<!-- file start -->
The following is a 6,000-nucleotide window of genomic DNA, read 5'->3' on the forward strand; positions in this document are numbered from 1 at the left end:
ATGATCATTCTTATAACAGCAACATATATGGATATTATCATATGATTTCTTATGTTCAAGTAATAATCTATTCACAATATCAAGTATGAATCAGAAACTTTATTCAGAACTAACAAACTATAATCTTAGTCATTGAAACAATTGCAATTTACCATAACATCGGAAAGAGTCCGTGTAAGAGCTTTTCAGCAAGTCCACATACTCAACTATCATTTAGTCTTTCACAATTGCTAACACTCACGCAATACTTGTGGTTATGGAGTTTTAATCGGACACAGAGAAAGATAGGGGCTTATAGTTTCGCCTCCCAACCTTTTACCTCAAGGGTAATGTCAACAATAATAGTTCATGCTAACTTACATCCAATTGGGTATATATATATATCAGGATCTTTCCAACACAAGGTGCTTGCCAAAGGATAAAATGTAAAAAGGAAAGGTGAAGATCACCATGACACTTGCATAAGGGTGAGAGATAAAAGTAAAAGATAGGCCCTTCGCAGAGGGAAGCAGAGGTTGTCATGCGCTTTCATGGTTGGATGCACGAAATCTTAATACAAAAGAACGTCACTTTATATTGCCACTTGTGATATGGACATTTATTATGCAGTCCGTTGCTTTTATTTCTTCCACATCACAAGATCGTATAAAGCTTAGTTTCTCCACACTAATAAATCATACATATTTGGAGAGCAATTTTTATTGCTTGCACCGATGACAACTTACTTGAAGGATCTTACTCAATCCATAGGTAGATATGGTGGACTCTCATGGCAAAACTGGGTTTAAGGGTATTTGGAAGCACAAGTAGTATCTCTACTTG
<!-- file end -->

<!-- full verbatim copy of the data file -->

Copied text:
The following is a 6,000-nucleotide window of genomic DNA, read 5'->3' on the forward strand; positions in this document are numbered from 1 at the left end:
ATGATCATTCTTATAACAGCAACATATATGGATATTATCATATGATTTCTTATGTTCAAGTAATAATCTATTCACAATATCAAGTATGAATCAGAAACTTTATTCAGAACTAACAAACTATAATCTTAGTCATTGAAACAATTGCAATTTACCATAACATCGGAAAGAGTCCGTGTAAGAGCTTTTCAGCAAGTCCACATACTCAACTATCATTTAGTCTTTCACAATTGCTAACACTCACGCAATACTTGTGGTTATGGAGTTTTAATCGGACACAGAGAAAGATAGGGGCTTATAGTTTCGCCTCCCAACCTTTTACCTCAAGGGTAATGTCAACAATAATAGTTCATGCTAACTTACATCCAATTGGGTATATATATATATCAGGATCTTTCCAACACAAGGTGCTTGCCAAAGGATAAAATGTAAAAAGGAAAGGTGAAGATCACCATGACACTTGCATAAGGGTGAGAGATAAAAGTAAAAGATAGGCCCTTCGCAGAGGGAAGCAGAGGTTGTCATGCGCTTTCATGGTTGGATGCACGAAATCTTAATACAAAAGAACGTCACTTTATATTGCCACTTGTGATATGGACATTTATTATGCAGTCCGTTGCTTTTATTTCTTCCACATCACAAGATCGTATAAAGCTTAGTTTCTCCACACTAATAAATCATACATATTTGGAGAGCAATTTTTATTGCTTGCACCGATGACAACTTACTTGAAGGATCTTACTCAATCCATAGGTAGATATGGTGGACTCTCATGGCAAAACTGGGTTTAAGGGTATTTGGAAGCACAAGTAGTATCTCTACTTG